The USA was not behind the Islamic militants in Chechnya. Do you really believe that?

    It seems to me that Russia and the USA have a common enemy.

  • Tom Billings

    “Soviet collapsed a quarter of a century ago! Get over it!”

    And yet, Finland became independent nearly 100 years ago, and Putin has talked in meetings about reclaiming Finland, according to Boris Yeltsin’s last Foreign Minister. Putin has threatened Estonia, Latvia, and Lithuania more than once. He is rebuilding *not* the Soviet Union, but the Russian Empire.

    As for a US presence in the ME, the movement to revive the Caliphate began in 1928, long before we got much involved there. Reviving the empire that was the Caliphate, and extending its rule over all the Earth is a common theme in the websites of both Salafist and Khomeinist groups. The attempts of the current administration to pander to one revivalist group, and then another, and another, reflect the basic incompetent worldview they hold.

    That basic incompetence has 30 months to run our policies yet. Then we can hope for better.

  • Kelly Starks

    Certainly consistent with Putin and friends talk of exiting the ISS program and going it alone. Besides the utter lack of good political PR for them to be involved in a international space project. Putin has been pumping his people with anti-American propaganda for years now, and helping to support a “enemy space station” is really bad mixed messaging.

    Since Putin really needs to be out of our space program, and their having a strong space program is a big point of pride for Russians (IE politically vital for Putin), I expect that big booster will either be launching a new all Russian station, or manned lunar missions. <aybe they'll even start more seriously looking at Mars?

  • Competential

    The US has been the main supporter of islamist terrorism in the world. having supported the talibans, Saddam Hussein, Saudiarabia (who has the fourth largest military expenditures!), Pakistan (the islamist state with nuclear weapons) and now talk about supporting the Kurds. It has all resulted in total failure and defeat. The only force fighting against islamists in the world today is Russia, and islamists killing each other. The US is holding back Israel from defeating their enemies. Russia is much more efficient as world police than the US is. And they don’t mess with the other side of Earth, they secure their own borders.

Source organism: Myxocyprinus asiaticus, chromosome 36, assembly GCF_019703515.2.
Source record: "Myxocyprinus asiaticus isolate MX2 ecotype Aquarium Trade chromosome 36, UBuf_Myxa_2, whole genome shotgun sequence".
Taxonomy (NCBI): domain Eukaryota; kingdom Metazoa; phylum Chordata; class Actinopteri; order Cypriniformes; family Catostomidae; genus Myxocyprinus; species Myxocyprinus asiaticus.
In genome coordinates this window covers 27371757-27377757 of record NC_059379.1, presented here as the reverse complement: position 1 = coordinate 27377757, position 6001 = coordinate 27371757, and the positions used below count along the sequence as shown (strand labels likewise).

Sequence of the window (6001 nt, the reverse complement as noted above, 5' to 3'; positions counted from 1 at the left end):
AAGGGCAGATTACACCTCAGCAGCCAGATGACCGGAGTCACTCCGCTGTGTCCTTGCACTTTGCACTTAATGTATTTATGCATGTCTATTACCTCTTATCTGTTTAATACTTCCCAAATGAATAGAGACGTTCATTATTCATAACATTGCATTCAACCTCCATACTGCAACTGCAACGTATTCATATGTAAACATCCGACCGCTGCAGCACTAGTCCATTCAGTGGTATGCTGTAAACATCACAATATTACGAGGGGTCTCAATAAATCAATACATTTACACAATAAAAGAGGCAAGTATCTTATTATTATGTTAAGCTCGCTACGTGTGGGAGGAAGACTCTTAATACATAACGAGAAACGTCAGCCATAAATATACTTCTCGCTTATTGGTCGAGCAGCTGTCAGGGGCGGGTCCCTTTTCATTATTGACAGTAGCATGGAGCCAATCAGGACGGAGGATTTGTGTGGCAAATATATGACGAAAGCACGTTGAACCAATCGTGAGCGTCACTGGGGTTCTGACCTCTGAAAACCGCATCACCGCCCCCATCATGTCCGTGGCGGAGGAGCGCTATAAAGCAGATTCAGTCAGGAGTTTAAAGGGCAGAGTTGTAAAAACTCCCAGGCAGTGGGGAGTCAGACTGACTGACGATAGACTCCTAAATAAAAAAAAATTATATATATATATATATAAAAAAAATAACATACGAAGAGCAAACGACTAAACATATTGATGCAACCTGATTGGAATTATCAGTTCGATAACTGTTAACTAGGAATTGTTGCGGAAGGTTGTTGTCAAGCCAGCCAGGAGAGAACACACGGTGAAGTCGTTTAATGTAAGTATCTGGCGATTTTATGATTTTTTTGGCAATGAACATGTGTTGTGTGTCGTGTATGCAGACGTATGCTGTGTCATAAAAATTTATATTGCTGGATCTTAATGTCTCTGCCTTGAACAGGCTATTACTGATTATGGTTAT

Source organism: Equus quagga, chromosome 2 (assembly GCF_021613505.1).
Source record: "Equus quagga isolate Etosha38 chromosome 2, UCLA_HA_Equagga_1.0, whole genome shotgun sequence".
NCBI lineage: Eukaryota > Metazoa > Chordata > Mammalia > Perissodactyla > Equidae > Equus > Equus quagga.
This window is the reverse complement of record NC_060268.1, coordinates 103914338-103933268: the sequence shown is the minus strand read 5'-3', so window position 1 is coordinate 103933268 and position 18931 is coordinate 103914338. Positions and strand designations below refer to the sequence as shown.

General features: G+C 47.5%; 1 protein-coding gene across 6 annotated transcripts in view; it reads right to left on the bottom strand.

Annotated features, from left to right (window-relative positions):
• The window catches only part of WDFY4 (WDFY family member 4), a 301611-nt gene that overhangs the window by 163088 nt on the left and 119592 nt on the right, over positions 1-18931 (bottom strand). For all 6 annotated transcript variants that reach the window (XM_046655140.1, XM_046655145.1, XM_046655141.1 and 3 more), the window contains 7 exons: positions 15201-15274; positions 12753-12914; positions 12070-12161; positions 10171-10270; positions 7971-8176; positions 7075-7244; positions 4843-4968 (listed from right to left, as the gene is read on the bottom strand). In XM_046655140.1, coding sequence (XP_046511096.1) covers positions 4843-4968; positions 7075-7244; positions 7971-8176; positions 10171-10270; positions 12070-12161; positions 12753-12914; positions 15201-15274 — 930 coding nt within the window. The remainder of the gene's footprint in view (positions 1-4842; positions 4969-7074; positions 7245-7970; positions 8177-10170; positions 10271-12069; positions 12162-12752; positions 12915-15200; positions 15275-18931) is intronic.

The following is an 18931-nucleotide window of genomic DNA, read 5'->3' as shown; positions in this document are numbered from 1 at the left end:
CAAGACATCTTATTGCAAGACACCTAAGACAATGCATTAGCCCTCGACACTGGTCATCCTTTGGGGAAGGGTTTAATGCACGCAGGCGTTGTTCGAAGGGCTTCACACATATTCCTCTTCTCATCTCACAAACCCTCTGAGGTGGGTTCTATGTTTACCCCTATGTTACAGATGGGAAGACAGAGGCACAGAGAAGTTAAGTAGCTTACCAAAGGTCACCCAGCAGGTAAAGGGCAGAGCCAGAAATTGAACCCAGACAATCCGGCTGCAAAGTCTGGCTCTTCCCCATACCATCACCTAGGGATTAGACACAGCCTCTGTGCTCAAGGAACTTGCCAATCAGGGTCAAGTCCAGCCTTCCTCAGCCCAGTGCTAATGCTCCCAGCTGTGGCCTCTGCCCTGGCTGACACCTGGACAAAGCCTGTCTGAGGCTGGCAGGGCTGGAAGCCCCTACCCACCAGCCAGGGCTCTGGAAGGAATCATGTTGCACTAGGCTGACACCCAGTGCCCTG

• Competential

    That’s ridiculous. Russia don’t invade other countries, the US does!
    Finland gained their independence from Sweden in 1809 when Russia reluctantly obeyed Napoleons demand to invade Sweden. Russia later liberated Europe from Napoleon. Russia turned Finland into a monarchy with a Russian prince and its first own parliament. 100 years later Russia did little to resist Finland forming a republic. The great modern European metropol of St. Petersburg was the natural focus for Finland. Their first president was an officer in the cavalry of the tsar and naturally had served Russia in war.

    Today many in West confuse Russia with the communists. Communism is the same where ever it takes power. Russian communism is not different from what US communism would be. Has nothing at all to do with Russia as a historic state or Russian national culture. Russia has actually been extremely careful in foreign policy. While Prussia, England, France and even Sweden often have got mixed up in adventurous wars against superior foes, Russia has only began war in alliance with at least one other great power and only against one weak state at a time. Its expansion in Poland in the 19th century was a mutual agreement together with all of Poland’s neighbors. Same in 1939. There is no Russian tradition of running adventurous foreign policy.

    The fear of communism irrationally creates fear of today’s anti-communist Russia.

  • I suspect the rush to get Vostochniy operational, and the push for heavy Angara at Plesetsk, are connected with the ticking clock in Kazakhstan and the imminent threat of the loss of Baikonur access after the impending death of Nazarbayev and consequent crimeazation of Kazakhstan’s northern Russian-majority provinces.